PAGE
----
Polycystic Ovarian Syndrome (PCOS)
Wisconsin Indianhead Technical College
Advanced Anatomy & Physiology
April 27, 2012
Polycystic ovarian syndrome, abbreviated PCOS, also known as Stein-Leventhal Syndrome is a condition effecting women. It is one of the most common hormonal endocrine disorders that affect them. An estimated 7 million women and adolescent girls are affected by PCOS. An immense majority of the U.S. population has no knowledge of PCOS. This majority includes many of the women and adolescent girls who may be affected by it. PCOS has been around and been a diagnosis for over seventy-five years. It is considered a silent killer due to its increased risk for developing problems which early diagnosis is imperative such as insulin resistance, type two diabetes, high cholesterol, high blood pressure, and heart disease. In order to prevent further health complications females need to be aware of the symptoms, health precautions, and risks for diseases associated with PCOS. Medical management and lifestyle modification are the best ways to treat symptoms because there are no cures for the syndrome.
Keywords: Polycystic Ovarian Syndrome, PCOS, diabetes, hormones, fertility
Polycystic Ovarian Syndrome (PCOS)
One out of fifteen women has this condition. What is this condition? Polycystic Ovarian Syndrome or PCOS for short. PCOS which has also been called Stein-Leventhal Syndrome affects an alarming seven million women with less than fifty percent of them being diagnosed. Seventy percent of women with PCOS have infertility issues due to their difficulty with ovulating. Forty percent of diabetic patients between the ages of twenty and fifty may have PCOS. Women who have PCOS are also carriers for their female offspring and some studies have found there is a fifty percent chance that their daughter will have the condition. Amongst the rain there is sunshine however. Early diagnosis and proper education can help adolescents and women lower the risk factors involved with the condition and live a happy and much healthier life. Symptoms of PCOS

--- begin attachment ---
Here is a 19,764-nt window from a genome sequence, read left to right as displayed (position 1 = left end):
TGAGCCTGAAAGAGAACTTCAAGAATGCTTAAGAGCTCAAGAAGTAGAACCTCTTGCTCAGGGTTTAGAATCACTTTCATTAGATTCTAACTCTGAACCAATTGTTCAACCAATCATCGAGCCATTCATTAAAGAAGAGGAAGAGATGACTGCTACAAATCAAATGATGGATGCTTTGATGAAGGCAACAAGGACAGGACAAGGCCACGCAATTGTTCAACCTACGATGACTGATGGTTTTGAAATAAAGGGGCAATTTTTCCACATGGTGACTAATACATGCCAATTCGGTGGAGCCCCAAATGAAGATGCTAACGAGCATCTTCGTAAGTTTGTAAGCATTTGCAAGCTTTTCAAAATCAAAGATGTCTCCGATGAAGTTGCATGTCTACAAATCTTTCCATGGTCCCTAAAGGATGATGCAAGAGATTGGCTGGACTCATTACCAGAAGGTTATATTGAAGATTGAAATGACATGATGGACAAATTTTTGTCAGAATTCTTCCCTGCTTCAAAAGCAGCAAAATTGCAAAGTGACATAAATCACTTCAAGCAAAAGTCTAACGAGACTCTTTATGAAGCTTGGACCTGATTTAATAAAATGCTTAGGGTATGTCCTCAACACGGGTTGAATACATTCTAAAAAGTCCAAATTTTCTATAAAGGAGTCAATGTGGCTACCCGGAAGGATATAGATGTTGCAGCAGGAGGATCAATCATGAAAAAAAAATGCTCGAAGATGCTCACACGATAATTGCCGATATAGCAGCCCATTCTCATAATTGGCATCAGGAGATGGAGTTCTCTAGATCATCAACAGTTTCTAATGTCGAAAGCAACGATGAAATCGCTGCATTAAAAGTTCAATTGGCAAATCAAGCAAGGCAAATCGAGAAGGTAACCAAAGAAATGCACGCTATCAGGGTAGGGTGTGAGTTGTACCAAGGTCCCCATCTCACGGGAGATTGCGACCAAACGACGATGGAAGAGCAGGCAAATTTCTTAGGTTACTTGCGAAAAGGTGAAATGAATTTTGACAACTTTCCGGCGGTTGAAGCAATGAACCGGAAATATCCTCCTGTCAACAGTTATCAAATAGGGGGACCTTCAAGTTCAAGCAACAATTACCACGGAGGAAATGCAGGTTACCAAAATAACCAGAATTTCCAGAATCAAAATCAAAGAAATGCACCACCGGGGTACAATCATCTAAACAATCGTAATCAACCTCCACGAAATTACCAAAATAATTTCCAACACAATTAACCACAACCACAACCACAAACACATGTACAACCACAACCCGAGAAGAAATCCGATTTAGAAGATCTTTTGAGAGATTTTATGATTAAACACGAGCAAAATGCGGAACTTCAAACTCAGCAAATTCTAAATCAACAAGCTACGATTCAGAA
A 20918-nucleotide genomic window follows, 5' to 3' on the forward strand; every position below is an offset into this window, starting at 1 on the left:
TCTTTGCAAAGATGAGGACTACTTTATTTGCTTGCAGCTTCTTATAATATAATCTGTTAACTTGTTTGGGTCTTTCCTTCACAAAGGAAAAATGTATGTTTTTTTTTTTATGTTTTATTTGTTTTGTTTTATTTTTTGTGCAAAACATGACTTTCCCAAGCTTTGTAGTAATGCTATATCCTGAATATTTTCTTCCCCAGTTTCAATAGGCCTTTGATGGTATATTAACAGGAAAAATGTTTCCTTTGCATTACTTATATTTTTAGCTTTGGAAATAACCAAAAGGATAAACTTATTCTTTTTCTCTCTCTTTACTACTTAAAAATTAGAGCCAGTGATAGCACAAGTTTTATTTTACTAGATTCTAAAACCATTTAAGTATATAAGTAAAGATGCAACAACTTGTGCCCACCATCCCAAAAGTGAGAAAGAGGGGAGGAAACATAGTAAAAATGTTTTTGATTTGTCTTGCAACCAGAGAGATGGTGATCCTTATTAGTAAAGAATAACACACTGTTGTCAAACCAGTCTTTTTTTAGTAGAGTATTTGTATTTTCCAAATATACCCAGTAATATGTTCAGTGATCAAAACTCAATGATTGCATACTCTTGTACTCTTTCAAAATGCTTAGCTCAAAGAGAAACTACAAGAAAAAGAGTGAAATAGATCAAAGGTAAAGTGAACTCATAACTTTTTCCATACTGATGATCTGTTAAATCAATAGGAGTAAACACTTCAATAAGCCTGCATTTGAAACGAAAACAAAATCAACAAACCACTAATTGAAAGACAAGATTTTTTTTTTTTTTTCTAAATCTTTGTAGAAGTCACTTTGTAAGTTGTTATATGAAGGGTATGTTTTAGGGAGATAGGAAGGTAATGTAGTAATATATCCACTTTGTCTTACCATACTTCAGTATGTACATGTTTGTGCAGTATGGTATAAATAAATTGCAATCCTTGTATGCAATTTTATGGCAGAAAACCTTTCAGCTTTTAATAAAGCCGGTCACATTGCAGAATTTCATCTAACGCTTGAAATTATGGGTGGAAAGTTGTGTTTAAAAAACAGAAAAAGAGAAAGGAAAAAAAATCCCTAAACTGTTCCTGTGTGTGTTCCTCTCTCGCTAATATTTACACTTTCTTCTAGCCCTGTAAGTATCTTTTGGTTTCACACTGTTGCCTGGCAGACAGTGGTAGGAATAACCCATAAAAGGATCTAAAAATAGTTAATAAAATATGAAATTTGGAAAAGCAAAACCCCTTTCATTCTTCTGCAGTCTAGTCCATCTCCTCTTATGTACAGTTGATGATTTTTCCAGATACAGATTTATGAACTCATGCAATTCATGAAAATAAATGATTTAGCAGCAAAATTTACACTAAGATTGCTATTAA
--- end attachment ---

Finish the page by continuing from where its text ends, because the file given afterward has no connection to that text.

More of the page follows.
Women with PCOS can display a wide array of symptoms that can sometimes mimic other disease processes. When dealing with the menstrual cycle women may have absent menstrual cycles or irregular cycles. Other prevalent symptoms seen in women with the condition are the development of male sex characteristics such as decreased breast size, deepening of the voice, enlargement of the clitoris, increased body hair on the chest, abdomen, and face as well as around the nipples, and thinning of the hair on the head. Skin changes that occur are acne that gets worse and dark or thick skin markings and creases around the armpits, groin, neck and breast due to insulin sensitivity. Other symptoms of note are sleep apnea, fatigue, pelvic pain, anxiety, depression, decreased sex drive, weight gain or difficulty losing weight, and cysts on the ovaries. It is often misunderstood that a women who gets cysts on her ovaries has the condition. Not all women with ovarian cysts will have PCOS and not all women with PCOS get ovarian cysts. Causes of PCOS
Experts are not entirely certain the cause of PCOS however they believe that there may be several factors involved that could play a role, one of them being genetics. Your chance of having PCOS increases if other women in your family have PCOS, irregular periods, or diabetes. It is possible for PCOS to be passed down from mother or father’s side of the family. PCOS is based a lot on the action of hormones. The female sex hormone estrogen and progesterone and the male hormone androgen are all present in the female body in differing amounts. The levels of these hormones affect the development of the eggs in the ovaries during each menstrual cycle. PCOS has an imbalance in the female hormones and an abundance of androgen being made along with other change in other hormone levels. There is a lack of...
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